Saturday, August 4, 2012

Church Tenure

It’s a pretty obvious statement to say that Christian church membership in the US isn’t what it was just 30 or 40 years ago, especially in most of the mainline or traditional denominations.  Church attendance in general continues its downward trend and the loyalty we exhibit to individual churches or denominations has greatly waned. Some of this is due to our more mobile society and far-flung career opportunities. And there’s the migration out of the Rust Belt and Northeast to the South and Southwest. But even those who stay put are much more prone to job hopping and church hopping than members of our grandparents’ generation. Guilty as charged on both counts.

This week my wife was cleaning out older files and records and set aside a pile of papers for me to go through to confirm they could be banished to the paper recycling bin. Among the various documents was a group of annual reports from a church we attended for a number of years (and were active, voting members). One of the annual reports I came across listed a number of recently deceased older congregants and how many years they had been members. This was a 150+ year old traditional church trying to transition to a more contemporary venue to better match the needs and wishes of younger Christians. The annual report informed us (names altered):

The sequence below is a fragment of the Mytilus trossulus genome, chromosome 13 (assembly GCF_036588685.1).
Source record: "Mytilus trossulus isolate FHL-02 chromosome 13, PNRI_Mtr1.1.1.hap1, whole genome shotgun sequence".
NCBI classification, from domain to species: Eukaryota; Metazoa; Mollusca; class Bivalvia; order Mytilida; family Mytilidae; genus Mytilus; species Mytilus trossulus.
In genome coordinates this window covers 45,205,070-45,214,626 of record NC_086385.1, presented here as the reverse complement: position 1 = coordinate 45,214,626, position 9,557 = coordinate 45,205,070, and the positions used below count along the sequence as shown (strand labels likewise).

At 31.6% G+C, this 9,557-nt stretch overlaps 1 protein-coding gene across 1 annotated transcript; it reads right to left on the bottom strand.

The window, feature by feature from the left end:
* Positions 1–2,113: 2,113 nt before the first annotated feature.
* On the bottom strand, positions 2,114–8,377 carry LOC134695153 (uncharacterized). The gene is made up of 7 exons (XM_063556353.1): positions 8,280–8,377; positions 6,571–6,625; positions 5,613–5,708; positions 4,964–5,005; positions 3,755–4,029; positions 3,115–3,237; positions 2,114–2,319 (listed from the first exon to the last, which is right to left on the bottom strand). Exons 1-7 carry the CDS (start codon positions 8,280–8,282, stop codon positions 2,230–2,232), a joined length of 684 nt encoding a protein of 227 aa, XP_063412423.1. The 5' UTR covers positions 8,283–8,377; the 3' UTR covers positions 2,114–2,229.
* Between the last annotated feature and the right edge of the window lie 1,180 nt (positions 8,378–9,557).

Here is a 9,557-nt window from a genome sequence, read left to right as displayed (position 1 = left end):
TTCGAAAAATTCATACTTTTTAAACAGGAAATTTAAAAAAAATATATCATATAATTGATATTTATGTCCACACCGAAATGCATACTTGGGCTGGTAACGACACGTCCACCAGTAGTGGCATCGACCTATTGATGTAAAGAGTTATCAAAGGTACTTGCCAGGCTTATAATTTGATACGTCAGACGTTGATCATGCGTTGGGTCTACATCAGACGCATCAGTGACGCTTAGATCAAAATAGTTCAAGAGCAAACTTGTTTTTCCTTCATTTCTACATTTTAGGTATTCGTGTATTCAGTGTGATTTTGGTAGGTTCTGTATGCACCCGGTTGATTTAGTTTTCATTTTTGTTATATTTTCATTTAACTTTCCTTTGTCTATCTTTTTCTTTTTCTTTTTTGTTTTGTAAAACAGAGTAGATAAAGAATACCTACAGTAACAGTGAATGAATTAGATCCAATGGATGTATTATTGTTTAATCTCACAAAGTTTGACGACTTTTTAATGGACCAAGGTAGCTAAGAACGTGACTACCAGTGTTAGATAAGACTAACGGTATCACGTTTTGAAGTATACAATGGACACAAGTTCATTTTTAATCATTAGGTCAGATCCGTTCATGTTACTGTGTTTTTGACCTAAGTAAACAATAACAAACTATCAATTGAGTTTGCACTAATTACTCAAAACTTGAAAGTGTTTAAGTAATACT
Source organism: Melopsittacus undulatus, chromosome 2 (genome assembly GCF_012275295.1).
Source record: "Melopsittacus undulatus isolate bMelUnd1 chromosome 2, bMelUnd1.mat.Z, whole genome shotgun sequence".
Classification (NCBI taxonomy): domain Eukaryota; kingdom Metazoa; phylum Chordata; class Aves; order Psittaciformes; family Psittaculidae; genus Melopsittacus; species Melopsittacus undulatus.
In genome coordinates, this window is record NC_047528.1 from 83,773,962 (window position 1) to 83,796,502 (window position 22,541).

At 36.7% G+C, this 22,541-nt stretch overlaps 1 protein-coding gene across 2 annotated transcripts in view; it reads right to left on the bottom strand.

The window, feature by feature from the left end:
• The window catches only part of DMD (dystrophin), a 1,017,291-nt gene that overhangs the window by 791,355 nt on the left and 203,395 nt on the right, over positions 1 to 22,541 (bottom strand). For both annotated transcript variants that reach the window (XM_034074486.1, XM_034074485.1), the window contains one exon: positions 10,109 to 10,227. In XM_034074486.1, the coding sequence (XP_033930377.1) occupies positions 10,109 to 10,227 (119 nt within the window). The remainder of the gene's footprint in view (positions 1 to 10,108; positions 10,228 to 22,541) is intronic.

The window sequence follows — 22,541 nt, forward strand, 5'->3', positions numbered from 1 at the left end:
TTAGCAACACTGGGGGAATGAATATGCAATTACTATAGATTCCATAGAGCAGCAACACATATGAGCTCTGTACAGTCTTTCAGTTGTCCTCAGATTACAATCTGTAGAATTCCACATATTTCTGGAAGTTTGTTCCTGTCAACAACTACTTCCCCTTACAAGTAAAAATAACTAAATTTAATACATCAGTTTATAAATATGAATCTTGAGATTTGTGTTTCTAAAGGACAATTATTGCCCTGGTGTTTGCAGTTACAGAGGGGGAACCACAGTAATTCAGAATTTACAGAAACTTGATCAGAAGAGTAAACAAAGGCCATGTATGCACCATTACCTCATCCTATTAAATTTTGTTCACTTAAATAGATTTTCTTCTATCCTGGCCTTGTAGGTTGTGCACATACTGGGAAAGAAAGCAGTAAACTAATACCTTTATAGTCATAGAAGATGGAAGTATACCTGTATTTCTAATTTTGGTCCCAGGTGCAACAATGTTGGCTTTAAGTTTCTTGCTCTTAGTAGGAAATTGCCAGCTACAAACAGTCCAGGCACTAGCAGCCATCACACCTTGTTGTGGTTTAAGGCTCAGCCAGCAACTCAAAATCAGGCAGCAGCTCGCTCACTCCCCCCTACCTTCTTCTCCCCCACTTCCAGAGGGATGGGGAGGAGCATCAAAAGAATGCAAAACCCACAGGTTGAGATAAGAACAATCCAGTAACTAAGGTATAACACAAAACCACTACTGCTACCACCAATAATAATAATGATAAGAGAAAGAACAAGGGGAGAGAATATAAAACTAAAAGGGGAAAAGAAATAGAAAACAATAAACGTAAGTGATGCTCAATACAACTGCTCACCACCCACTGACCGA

Mrs. Edna Mae Brown – member 1943 – 2005
Mrs. Ellen C. Franklin – member 1950-2006, Sunday School teacher for 50 years
Mrs. Lorraine R. Carter – member 1950 – 2006
Edgar Samuel Hitchcock – member 1932 – 2006 (74 years), Church Clerk for 20 years

End of an era I think. I can’t imagine we of the Restless Society could ever stay put or tie down our church loyalties like those who came before us.

1 comment:

james said...

"needs and wishes"

I wonder how the contemporary crowd views loyalty? Do they need it, feel a need for it, want "somebody else" to be loyal while they live life "not tied down"?